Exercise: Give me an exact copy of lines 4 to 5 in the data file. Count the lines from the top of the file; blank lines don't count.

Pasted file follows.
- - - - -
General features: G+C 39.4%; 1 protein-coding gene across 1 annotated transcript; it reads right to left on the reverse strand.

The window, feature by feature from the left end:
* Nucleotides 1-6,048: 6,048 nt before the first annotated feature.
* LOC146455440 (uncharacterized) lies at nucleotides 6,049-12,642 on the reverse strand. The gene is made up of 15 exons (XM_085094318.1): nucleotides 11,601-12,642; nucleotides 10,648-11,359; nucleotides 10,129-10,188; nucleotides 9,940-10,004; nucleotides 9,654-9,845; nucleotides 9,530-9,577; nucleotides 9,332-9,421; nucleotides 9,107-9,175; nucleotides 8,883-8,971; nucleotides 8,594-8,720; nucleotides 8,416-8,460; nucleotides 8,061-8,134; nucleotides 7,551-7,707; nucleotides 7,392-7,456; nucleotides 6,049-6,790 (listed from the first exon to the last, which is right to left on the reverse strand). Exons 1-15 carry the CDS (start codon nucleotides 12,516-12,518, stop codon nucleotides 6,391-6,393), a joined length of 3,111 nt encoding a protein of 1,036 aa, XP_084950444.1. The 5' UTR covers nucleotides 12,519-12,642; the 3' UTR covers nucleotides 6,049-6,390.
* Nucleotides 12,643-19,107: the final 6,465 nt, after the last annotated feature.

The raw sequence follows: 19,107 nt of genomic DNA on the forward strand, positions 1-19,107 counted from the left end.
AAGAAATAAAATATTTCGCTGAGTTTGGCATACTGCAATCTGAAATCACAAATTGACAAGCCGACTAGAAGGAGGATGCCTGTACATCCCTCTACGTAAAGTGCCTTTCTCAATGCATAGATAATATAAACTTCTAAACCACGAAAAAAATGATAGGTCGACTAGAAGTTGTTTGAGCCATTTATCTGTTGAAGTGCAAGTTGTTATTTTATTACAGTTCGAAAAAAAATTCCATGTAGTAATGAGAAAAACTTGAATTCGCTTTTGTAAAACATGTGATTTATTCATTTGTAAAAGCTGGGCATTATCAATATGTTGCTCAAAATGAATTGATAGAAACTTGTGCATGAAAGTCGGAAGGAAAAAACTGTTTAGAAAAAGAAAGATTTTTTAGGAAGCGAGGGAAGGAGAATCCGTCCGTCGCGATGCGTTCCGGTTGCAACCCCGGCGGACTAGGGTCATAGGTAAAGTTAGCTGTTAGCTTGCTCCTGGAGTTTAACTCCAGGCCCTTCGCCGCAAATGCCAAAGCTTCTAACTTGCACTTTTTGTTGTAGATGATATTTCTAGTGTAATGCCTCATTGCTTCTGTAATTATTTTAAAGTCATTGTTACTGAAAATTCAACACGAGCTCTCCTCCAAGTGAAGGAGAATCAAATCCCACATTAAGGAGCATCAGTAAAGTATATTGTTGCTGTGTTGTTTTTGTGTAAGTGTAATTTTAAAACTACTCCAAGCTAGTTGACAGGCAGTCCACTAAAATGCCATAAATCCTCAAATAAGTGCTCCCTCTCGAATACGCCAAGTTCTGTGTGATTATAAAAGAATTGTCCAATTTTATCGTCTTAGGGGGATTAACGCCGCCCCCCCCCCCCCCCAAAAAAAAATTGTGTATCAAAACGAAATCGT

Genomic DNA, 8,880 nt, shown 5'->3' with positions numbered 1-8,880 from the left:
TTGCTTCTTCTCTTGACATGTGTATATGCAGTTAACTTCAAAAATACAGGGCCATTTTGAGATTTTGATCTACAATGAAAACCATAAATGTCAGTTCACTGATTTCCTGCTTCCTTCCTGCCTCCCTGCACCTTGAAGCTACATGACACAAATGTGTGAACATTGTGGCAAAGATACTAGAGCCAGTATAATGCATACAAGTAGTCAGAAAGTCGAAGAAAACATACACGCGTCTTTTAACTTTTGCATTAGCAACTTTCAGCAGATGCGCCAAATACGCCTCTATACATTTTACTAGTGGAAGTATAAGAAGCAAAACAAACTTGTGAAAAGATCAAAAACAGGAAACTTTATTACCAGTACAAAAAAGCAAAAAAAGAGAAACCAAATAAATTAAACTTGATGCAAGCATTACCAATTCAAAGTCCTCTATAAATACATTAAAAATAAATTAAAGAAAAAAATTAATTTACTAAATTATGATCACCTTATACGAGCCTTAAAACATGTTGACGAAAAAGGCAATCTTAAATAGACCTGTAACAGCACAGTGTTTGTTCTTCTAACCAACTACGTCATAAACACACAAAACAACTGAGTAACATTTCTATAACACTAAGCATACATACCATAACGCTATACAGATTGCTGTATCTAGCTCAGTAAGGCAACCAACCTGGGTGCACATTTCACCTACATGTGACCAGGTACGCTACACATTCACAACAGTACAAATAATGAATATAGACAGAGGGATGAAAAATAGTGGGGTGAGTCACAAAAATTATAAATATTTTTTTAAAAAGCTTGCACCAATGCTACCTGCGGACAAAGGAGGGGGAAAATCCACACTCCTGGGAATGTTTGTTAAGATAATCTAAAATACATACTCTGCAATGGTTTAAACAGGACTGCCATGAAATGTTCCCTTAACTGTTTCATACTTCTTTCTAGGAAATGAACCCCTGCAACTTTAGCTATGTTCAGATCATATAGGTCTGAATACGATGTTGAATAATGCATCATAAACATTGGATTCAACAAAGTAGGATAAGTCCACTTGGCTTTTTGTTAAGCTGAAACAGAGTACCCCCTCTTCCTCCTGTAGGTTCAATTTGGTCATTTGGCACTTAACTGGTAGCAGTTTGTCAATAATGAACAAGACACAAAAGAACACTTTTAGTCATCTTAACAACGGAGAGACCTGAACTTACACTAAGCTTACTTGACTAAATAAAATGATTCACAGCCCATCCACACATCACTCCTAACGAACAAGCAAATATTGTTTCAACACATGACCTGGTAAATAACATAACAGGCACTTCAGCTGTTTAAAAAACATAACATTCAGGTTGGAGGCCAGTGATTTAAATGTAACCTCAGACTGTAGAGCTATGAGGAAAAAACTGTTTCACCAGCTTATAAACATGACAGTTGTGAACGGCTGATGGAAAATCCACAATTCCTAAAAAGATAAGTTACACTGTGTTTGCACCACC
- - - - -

* LOC146455440 (uncharacterized) lies at nucleotides 6,049-12,642 on the reverse strand. The gene is made up of 15 exons (XM_085094318.1): nucleotides 11,601-12,642; nucleotides 10,648-11,359; nucleotides 10,129-10,188; nucleotides 9,940-10,004; nucleotides 9,654-9,845; nucleotides 9,530-9,577; nucleotides 9,332-9,421; nucleotides 9,107-9,175; nucleotides 8,883-8,971; nucleotides 8,594-8,720; nucleotides 8,416-8,460; nucleotides 8,061-8,134; nucleotides 7,551-7,707; nucleotides 7,392-7,456; nucleotides 6,049-6,790 (listed from the first exon to the last, which is right to left on the reverse strand). Exons 1-15 carry the CDS (start codon nucleotides 12,516-12,518, stop codon nucleotides 6,391-6,393), a joined length of 3,111 nt encoding a protein of 1,036 aa, XP_084950444.1. The 5' UTR covers nucleotides 12,519-12,642; the 3' UTR covers nucleotides 6,049-6,390.
* Nucleotides 12,643-19,107: the final 6,465 nt, after the last annotated feature.